Ah, Spring Break. We actually got to watch a movie last night, Whit Stillman's Metropolitan. I believe I'm correct in saying that Metropolitan didn't make it to DVD until quite recently - at any rate, I only just bought our copy last week. This is a great example of a work that did not make a good first impression on me when I first saw it with friends in a New Haven theater in 1990. (No, I didn't go to Yale - but I married well!) Although I was probably surrounded by the kinds of characters the film explores, I was completely mystified by the whole preppy/debutante thing so none of the situations made any sense to me. I might as well have been watching a movie that assumed knowledge of social behaviour among sea monkeys.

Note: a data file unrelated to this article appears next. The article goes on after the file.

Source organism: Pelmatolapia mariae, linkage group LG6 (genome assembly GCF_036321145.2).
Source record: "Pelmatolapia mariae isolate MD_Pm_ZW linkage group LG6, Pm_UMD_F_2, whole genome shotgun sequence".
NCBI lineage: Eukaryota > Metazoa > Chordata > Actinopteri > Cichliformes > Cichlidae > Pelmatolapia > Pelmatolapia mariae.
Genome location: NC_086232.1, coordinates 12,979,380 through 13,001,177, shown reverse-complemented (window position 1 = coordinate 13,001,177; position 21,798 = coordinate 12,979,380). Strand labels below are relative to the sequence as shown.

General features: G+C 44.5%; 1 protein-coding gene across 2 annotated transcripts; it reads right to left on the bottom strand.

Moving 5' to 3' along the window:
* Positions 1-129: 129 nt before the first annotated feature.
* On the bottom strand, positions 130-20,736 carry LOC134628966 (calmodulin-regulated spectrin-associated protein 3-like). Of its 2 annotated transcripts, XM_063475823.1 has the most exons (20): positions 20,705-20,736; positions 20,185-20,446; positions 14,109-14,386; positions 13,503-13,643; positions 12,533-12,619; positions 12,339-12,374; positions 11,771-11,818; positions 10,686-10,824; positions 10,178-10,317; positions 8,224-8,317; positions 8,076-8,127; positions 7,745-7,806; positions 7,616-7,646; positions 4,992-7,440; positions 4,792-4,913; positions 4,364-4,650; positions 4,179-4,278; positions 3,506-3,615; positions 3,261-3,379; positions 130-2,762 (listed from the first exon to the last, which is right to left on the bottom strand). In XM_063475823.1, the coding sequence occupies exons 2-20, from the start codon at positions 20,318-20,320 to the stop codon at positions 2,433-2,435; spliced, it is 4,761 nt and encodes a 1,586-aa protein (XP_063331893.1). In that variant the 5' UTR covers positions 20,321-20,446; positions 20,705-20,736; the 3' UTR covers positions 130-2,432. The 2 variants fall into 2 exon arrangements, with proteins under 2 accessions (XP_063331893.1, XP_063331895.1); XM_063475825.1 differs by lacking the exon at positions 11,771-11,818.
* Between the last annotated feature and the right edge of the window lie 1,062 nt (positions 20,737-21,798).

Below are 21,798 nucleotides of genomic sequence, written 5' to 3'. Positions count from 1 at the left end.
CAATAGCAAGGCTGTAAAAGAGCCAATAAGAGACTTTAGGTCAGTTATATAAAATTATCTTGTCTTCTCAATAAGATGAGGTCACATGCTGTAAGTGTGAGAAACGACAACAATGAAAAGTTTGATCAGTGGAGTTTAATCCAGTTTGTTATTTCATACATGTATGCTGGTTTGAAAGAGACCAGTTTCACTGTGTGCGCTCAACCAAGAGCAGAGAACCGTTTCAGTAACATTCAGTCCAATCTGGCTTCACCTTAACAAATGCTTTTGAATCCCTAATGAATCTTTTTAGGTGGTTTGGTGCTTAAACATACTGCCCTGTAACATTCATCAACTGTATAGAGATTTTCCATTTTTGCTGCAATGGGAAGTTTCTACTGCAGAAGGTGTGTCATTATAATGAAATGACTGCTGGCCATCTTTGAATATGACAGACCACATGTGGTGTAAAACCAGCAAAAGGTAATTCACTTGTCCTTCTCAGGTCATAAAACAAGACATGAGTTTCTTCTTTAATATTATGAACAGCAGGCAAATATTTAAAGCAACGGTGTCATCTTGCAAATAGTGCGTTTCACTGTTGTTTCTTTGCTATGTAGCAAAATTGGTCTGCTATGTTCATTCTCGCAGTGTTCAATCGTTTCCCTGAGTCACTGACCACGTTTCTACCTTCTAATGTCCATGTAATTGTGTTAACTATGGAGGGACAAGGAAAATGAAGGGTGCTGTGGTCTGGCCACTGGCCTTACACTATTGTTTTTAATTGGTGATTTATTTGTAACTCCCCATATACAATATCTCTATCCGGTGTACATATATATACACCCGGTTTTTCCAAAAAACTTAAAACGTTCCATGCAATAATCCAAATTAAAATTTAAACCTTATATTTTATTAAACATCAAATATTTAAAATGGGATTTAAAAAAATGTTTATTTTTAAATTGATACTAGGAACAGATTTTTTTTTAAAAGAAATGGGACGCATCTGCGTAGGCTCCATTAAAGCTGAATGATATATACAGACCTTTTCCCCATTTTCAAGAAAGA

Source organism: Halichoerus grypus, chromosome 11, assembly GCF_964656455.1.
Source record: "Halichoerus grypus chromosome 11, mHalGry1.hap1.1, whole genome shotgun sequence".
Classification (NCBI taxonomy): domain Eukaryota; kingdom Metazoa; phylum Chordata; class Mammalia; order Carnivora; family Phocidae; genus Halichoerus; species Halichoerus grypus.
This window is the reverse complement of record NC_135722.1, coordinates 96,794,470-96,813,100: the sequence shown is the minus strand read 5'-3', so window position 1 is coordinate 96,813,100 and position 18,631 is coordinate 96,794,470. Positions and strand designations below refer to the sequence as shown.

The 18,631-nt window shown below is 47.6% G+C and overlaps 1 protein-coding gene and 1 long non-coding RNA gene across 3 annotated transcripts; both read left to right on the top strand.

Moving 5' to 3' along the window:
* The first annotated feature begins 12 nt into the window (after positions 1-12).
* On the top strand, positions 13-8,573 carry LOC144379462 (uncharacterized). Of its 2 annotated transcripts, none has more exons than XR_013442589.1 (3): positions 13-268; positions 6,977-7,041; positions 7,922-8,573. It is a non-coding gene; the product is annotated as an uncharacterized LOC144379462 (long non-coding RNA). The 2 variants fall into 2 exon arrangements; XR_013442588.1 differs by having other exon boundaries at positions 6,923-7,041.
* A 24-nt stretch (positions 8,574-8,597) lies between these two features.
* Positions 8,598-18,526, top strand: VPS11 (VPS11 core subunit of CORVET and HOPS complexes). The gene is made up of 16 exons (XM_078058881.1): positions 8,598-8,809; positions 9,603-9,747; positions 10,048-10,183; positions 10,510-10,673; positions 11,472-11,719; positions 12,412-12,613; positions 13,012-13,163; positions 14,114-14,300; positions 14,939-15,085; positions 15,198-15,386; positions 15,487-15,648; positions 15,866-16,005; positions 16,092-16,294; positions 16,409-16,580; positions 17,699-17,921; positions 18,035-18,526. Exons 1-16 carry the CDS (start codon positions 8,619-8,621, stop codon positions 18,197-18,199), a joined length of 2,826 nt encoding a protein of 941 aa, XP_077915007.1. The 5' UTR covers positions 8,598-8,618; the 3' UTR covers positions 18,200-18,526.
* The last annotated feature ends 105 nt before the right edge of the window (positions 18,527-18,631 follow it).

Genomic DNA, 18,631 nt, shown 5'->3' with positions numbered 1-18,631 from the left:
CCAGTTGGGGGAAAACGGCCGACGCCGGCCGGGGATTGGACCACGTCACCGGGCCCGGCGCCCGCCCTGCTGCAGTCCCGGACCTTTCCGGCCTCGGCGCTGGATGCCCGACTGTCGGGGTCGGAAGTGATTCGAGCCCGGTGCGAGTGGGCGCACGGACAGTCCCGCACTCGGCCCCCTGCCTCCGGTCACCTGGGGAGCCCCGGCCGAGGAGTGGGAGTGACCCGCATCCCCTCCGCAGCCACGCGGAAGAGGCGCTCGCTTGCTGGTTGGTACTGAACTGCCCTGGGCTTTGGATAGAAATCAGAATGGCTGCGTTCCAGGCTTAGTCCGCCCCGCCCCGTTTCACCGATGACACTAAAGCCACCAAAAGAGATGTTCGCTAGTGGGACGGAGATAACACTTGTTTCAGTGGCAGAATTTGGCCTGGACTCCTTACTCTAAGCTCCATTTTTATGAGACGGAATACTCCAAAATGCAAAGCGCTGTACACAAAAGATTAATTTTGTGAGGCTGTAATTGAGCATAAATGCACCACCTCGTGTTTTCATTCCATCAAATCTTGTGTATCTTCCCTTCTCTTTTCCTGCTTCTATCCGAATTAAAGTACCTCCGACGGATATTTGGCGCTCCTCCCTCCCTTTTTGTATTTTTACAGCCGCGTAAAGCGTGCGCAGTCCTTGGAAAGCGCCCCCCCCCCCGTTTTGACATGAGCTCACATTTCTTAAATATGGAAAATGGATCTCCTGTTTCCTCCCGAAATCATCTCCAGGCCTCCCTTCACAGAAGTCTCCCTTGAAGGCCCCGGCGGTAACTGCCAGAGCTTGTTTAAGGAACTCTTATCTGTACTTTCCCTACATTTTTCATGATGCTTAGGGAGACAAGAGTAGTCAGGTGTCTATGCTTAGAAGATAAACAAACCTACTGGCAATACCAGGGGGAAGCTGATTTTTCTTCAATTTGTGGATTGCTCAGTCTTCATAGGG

I still find it be an oddly paced and unevenly acted movie, but Stillman does a great job of making these people both ridiculous and noble. It's a knowing nostalgia that sympathizes with its subject while also skewering it. Even the chivalric rescue scene at the end (Tom and Charlie storming a Hamptons' party with their preppy scarves flowing) is equal parts heroic and absurd. ("I warn you - he's a Fourierist.") So many great lines, but my favorites are always those delivered with deadpan simplicity such as when Tom and Charlie barge in on Sally's date. They exit and Charlie says, "That was really embarrassing - thank you for including me."
I understand that Stillman was probably working with a shoestring budget, but I also find the garage orchestra soundtrack to be unsatisfying. As with so many Woody Allen movies, it seems as if the director is just playing music he likes, but Allen does a much better job of choosing music that complements what's going on. Maybe it's just the jazz trombone title music that annoys me.